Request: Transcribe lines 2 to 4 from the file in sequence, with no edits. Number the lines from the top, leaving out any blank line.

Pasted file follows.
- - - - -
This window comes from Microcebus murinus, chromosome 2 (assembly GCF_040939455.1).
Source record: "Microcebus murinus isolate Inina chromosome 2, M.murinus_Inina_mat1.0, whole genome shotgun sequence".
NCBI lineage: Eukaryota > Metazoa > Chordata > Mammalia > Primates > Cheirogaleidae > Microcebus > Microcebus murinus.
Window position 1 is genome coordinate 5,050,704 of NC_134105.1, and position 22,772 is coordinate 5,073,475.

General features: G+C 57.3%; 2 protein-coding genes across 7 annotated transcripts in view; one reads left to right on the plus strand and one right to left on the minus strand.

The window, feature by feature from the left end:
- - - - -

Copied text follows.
Source record: "Microcebus murinus isolate Inina chromosome 2, M.murinus_Inina_mat1.0, whole genome shotgun sequence".
NCBI lineage: Eukaryota > Metazoa > Chordata > Mammalia > Primates > Cheirogaleidae > Microcebus > Microcebus murinus.
Window position 1 is genome coordinate 5,050,704 of NC_134105.1, and position 22,772 is coordinate 5,073,475.